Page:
Americans encounter some form of artificial intelligence and machine learning technologies in nearly every aspect of daily life: We accept Netflix’s recommendations on what movie we should stream next, enjoy Spotify’s curated playlists and take a detour when Waze tells us we can shave eight minutes off of our commute.
And it turns out that we’re fairly comfortable with this new normal: A survey released last year by Innovative Technology Solutions found that, on a scale of 1 to 10, Americans give their GPS systems an 8.1 “trust and satisfaction” score, followed closely by a 7.5 for TV and movie streaming services.
But when it comes to higher stakes, we’re not so trusting. When asked about whether they trust an AI doctor diagnosing or treating a medical issue, respondents scored it just a 5.4.
Overall skepticism about medical AI and ML is nothing new. In 2012, we were told that IBM’s AI-powered Watson was being trained to recommend treatments for cancer patients. There were claims that the advanced technology could make medicine personalized and tailored to millions of people living with cancer. But in 2018, reports surfaced that indicated the research and technology had fallen short of expectations, leaving users to speculate the accuracy of Watson’s predictive analytics.
Patients have been reluctant to trust medical AI and ML out of fear that the technology would not offer a unique or personalized recommendation based on individual needs. A piece in Harvard Business Review in 2019 referenced a survey in which 200 business students were asked to take a free health assessment to perform a diagnosis—40% of students signed up for the assessment when told their doctor would perform the diagnosis, while only 26% signed up when told a computer would perform the diagnosis.
These concerns are not without basis. Many of the AI and ML approaches that are being used in healthcare today—due to simplicity and ease of implementation—strive for performance at the population-level by fitting to the characteristics most common among patients. They look to do well in the “general” case, failing to serve large groups of patients and individuals with unique health needs. However, this limitation of how AI and ML is being applied is not a limitation of the technology.
If anything, what makes AI and ML exceptional—if done right—is its ability to process huge sets of data comprising a diversity of patients, providers, diseases and outcomes and model the fine-grained trends that could potentially have a lasting impact on a patient’s diagnosis or treatment options. This ability to use data in the large for representative populations and to obtain inferences in the small for individual-level decision support is the promise of AI and ML. The whole process might sound impersonal or cookie-cutter, but the reality is that the advancements in precision medicine and delivery will make care decisions more data-driven and thus more exact.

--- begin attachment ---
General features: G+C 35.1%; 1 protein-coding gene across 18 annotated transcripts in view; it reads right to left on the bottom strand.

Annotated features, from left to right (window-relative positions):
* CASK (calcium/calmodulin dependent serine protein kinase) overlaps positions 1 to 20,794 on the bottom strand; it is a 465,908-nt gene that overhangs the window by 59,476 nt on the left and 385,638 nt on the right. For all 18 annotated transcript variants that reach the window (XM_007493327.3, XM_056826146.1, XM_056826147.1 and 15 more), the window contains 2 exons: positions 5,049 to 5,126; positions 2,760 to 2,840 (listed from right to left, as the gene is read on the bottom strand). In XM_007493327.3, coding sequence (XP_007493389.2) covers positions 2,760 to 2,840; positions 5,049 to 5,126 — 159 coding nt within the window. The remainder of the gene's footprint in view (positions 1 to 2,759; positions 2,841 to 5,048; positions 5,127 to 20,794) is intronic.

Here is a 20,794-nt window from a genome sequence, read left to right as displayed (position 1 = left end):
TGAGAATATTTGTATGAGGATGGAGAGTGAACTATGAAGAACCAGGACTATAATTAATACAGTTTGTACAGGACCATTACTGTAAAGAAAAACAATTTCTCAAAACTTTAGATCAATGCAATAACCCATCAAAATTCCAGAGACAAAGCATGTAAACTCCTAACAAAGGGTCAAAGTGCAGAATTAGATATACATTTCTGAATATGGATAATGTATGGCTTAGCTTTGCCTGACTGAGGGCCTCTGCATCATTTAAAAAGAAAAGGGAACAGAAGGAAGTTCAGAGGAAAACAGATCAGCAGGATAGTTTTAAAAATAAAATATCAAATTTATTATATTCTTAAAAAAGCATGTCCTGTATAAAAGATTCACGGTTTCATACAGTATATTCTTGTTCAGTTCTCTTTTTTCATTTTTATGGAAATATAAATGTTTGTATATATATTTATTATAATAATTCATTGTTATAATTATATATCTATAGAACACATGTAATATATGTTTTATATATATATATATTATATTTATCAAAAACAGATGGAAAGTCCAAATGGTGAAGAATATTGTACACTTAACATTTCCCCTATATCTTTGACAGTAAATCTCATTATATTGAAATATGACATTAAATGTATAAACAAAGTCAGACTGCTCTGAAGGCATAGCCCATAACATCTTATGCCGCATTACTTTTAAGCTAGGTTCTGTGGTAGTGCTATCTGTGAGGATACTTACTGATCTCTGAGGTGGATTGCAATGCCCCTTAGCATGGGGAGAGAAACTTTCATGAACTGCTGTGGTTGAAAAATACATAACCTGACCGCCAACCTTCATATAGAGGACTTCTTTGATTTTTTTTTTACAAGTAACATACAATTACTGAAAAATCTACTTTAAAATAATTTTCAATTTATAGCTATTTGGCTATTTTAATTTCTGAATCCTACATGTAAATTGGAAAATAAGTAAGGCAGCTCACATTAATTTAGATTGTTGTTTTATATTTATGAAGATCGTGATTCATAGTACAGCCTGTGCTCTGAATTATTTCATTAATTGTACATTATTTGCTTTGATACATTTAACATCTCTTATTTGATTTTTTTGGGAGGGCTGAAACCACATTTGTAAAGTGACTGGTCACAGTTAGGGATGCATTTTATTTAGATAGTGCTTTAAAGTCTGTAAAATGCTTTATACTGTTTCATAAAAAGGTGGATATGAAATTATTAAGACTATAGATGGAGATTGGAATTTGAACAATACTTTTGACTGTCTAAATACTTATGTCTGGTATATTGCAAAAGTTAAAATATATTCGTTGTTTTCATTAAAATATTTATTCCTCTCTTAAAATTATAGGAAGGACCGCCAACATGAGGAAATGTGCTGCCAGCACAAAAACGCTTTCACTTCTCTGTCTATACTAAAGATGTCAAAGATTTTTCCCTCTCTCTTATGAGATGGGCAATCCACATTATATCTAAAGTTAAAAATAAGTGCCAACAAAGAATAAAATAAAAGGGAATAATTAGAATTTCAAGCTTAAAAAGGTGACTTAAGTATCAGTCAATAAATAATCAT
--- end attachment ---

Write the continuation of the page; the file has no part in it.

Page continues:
Consider a patient choosing a specialist. It’s anything but data-driven: They’ll search for a provider in-network or maybe one that is conveniently located, without understanding potential health outcomes as a result of their choice. The issue is that patients lack the proper data and information they need to make these informed choices.
That’s where machine intelligence comes into play—an AI/ML model that is able to accurately predict the right treatment, at the right time, by the right provider for a patient, which could drastically help reduce the rate of hospitalizations and emergency room visits.
As an example, research published last month in AJMC looked at claims data from 2 million Medicare beneficiaries between 2017 and 2019 to evaluate the utility of ML in the management of severe respiratory infections in community and post-acute settings. The researchers found that machine intelligence for precision navigation could be used to mitigate infection rates in the post-acute care setting.
Specifically, at-risk individuals who received care at skilled nursing facilities (SNFs) that the technology predicted would be the best choice for them had a relative reduction of 37% for emergent care and 36% for inpatient hospitalizations due to respiratory infections compared to those who received care at non-recommended SNFs.
This advanced technology has the ability to comb through and analyze an individual’s treatment needs and medical history so that the most accurate recommendations can be made based on that individual’s personalized needs and the doctors or facilities available to them. In turn, matching a patient to the optimal provider has the ability to drastically improve health outcomes while also lowering the cost of care.
We now have the technology where we can use machine intelligence to optimize some of the most important decisions in healthcare. The data show results we can trust.
Zeeshan Syed is the CEO and Zahoor Elahi is the COO of Health at Scale.